Contact your top picks to set up appointments for them to quote on the project. If you don’t hear back from all of them (even after following up!), just work your way down the list.
#4. Review and Compare Estimates
Ideally, you’ll have at least three quotes to review, if it’s a larger project. For smaller projects, you may be comfortable with only getting two quotes. We got two quotes on our chimney repair and one was more than double the cost of the other. So it was a good thing we got both and didn’t just book blindly with the first, more expensive company.
When it comes to comparing estimates, the exercise is similar to comparing contractors at the early stage: identify your most important elements, and compare each company against them. To make sure you’re comparing apples to apples, you may want to add extra elements to your comparison. For example, we had some roofers who planned to install two extra vents to the attic as part of the re-roofing job, and others that omitted this. By recording this in our comparison, we could look at things more fairly versus purely on cost.
As you’re reviewing quotes, keep in mind that more expensive isn’t always bad, just like it isn’t always good. Cost can be an indicator of quality, but also take a look at what that extra cost correlates to. Is the contractor building in extra work that you don’t need? We had a few different quotes on repairing our chimney. One contractor suggested replacing the entire thing. But another one said that we didn’t need that. Since he was essentially halving his sale by telling us the project didn’t have to be that large, we really trusted him. And it saved us from doing more than we needed to (and spending double too!)
The Contractor Assessment template in the Home Improvement Spreadsheet can help you with this. Grab a copy FREE in my Resource Library in the House and Home section. Sign up below to get the password for instant access.
#5. Ask Questions
If I had a nickel for every question I asked during these projects, I’d be sipping Mai Tais on the beach in Hawaii!
Honestly, knowledge is power and just because a question may seem “stupid” or have an “obvious” answer, you may be surprised that it’s actually a good one.
I’d highly suggest asking questions throughout the entire process, but in particular, once you have the estimates in hand. Compare them, and if there is anything you’re confused about or want explained, ask. It will help you make a better decision and may also give you more knowledge about the project and the approach the contractor is taking.
The roofer we used has a price match guarantee, and we sent him a cheaper quote to see if he would match it. It turned out that the two quotes weren’t equal: the competitive quote was omitting 3 things that this roofer does. If we had just booked on price and hadn’t asked him to look at the other quote, we would never have known. The terminology on estimates is notoriously confusing, and getting multiple sets of eyes can be really helpful.
Along the same lines, ask questions of your friends and family or anyone else you know who has familiarity with the project. We asked our parents a ton of questions throughout the process, since they’ve been homeowners for far longer than us and are able to give us honest answers.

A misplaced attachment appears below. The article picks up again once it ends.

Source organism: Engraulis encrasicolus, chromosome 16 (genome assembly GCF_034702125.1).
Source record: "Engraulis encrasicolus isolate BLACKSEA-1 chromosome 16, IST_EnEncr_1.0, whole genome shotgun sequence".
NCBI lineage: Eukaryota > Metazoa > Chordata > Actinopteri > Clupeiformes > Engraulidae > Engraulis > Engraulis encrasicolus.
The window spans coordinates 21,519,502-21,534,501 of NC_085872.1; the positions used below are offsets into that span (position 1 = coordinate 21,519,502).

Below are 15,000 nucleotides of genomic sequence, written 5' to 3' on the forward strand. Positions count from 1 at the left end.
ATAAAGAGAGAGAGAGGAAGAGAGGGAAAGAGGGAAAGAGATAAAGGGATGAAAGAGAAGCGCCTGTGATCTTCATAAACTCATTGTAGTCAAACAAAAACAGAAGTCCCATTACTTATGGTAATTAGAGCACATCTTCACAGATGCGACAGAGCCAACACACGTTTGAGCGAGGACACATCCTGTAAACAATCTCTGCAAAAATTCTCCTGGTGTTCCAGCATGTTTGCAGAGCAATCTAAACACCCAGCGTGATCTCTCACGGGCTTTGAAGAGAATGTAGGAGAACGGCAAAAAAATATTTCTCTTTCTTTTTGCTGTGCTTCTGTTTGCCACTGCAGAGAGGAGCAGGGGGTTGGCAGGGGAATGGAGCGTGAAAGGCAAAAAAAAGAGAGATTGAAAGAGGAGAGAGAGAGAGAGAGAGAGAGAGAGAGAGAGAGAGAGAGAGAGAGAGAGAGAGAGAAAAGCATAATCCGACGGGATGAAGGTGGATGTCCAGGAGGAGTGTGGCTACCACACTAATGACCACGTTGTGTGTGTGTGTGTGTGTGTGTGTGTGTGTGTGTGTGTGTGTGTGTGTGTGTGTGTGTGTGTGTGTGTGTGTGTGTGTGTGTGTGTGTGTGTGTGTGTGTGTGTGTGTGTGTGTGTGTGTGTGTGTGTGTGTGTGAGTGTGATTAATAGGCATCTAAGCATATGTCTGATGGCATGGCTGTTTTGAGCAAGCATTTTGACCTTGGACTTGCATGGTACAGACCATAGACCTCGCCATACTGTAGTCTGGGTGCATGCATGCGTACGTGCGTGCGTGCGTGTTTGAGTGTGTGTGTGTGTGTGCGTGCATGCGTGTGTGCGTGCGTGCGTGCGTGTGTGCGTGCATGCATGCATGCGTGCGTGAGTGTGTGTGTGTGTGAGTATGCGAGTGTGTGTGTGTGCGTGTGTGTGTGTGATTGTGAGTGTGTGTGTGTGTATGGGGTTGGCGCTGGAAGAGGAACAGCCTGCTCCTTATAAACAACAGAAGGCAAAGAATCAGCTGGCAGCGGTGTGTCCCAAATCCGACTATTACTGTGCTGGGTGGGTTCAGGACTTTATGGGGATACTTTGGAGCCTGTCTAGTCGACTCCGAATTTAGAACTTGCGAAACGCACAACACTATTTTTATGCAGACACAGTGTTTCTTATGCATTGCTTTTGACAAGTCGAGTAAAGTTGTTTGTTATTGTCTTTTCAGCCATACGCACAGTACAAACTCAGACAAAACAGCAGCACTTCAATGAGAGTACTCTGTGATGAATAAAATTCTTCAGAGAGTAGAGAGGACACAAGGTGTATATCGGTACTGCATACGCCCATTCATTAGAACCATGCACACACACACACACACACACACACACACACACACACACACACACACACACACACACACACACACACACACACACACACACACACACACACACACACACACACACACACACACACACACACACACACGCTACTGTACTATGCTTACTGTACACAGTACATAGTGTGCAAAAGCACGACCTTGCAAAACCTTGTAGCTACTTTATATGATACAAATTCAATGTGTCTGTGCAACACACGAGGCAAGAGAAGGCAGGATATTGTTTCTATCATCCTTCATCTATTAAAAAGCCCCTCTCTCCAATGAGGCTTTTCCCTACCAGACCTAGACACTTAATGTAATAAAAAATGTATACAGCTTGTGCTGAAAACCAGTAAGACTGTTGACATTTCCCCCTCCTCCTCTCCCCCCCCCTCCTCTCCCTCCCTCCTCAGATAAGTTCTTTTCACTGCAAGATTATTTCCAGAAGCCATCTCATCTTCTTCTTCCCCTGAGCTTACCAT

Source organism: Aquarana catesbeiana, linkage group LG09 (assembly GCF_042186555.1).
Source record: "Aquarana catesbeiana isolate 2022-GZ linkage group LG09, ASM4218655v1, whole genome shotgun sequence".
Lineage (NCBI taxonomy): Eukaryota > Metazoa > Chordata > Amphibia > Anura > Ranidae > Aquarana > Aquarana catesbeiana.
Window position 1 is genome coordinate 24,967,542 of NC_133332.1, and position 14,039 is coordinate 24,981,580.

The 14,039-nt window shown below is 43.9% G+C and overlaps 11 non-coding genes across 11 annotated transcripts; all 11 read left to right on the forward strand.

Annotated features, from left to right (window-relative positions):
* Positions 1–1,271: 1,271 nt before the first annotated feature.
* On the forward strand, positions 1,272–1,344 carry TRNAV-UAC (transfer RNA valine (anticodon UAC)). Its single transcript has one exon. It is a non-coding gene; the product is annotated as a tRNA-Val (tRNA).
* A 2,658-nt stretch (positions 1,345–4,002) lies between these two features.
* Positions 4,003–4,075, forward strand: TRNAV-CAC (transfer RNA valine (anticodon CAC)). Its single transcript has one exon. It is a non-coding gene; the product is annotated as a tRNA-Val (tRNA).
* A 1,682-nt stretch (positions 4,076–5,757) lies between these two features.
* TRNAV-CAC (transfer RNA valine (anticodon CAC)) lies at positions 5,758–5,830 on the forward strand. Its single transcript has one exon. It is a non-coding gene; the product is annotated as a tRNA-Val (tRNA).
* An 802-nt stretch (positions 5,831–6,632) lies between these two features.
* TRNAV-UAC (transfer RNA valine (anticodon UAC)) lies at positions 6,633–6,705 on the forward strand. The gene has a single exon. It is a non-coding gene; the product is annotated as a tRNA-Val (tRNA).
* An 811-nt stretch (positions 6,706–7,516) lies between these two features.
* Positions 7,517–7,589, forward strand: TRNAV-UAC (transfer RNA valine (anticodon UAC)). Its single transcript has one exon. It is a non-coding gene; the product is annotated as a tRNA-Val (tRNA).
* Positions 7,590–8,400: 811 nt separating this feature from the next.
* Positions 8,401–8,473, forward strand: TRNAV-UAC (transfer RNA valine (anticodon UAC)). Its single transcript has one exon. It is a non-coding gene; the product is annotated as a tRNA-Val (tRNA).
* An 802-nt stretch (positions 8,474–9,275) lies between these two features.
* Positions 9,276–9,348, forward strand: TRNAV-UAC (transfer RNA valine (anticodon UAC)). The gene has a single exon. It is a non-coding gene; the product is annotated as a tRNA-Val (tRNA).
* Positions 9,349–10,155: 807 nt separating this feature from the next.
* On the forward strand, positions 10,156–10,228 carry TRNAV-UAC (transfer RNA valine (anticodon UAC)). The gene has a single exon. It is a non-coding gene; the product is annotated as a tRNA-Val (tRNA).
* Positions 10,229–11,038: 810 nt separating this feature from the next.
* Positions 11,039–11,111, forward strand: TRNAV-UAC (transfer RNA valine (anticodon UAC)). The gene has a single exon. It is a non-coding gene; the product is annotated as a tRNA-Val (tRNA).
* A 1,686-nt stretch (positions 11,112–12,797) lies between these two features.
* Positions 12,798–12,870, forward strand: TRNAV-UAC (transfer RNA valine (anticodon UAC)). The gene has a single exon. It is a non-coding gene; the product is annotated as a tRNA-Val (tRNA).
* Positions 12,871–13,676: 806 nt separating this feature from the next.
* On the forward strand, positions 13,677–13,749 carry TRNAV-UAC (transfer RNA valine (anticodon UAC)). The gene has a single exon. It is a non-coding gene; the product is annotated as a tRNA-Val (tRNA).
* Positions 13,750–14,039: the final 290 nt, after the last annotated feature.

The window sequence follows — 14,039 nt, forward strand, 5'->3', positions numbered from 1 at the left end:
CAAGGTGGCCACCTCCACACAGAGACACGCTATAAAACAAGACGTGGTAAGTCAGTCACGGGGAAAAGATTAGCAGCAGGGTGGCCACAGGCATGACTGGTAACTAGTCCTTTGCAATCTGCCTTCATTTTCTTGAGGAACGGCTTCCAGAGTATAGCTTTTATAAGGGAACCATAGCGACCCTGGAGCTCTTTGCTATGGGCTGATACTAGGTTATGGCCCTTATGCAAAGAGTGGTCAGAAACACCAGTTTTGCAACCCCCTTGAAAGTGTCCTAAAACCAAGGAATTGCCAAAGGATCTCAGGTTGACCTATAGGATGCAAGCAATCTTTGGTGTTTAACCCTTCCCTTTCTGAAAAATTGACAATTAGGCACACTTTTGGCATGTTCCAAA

What Questions to Ask
Since I’m not familiar with all types of projects, I’d suggest going to Google for a full list. You can search “[contractor type] questions to ask”. I’d recommend staying away from questions you could find on their website (the brands and/or products they use, how long they’ve been in business, etc.)
Instead, focus on questions about their approach and process. For example, if they’re a painter, how many coats of paint do they use? Do they do one room at a time, one section of the house at a time? (This will impact how much you can use the house when they are working.) If they are a handyman, how would they go about repairing a specific type of issue? What experience do they have with that type of repair? How long do they expect the project to take? And how soon could they start?
You’ll find that you’ll gain a lot of insight into their confidence and experience just by the way they answer your questions.
#6. Book Your Contractor
Once you’re confident that you’ve found the right fit, book them. You’ll be given an approximate start date, and may need to sign a contract and/or pay a deposit.
Before signing anything, read through it in detail and be sure you understand what you’re agreeing to.
And when it comes to a deposit, pre-paying for the work in its entirety isn’t common, and I would see that as a red flag.
#7. Stay Engaged During the Project
While it can be tempting to be really hands off as the contractor is working, I’d recommend still being available and accessible if they have any questions, and checking in from time to time. When we got our windows installed, my husband worked from home and kept an eye on the work throughout the day. Since it was a brick-to-brick replacement, it was a relatively invasive process and one that we wanted to ensure was done well.
By observing some of the work, we got insight into the approach they took and could ask questions along the way. This also gives you the opportunity to offer feedback in case anything looks off, and allows you to change course before things are too far down the road to completion.
#8. Assess the Work
Before signing off on the project and paying in full, survey the work in detail. Now is your opportunity to point out anything that need to be fixed or corrected.
With our windows, for example, we noticed a few of them looked slightly crooked. The installers had installed them level, but because the house had settled over the last 30 years, it’s on a tiny angle and makes the windows look “off”. We flagged this to the window company and they installed extra trim around the problem areas to mask the issue. Because we flagged this before signing off, they completed this work at no extra cost.
#9. Thank Them and Consider Leaving a Review
Once the project is done, admire the “after”. You’re done! Enjoy the fruits of your labour.
Consider leaving a review for your contractor, and even letting them take before and after photos for their portfolio if you’re comfortable.
That’s it – my best advice for working with home improvement companies. I’d love to hear your experiences as well as any tips you have that may help others!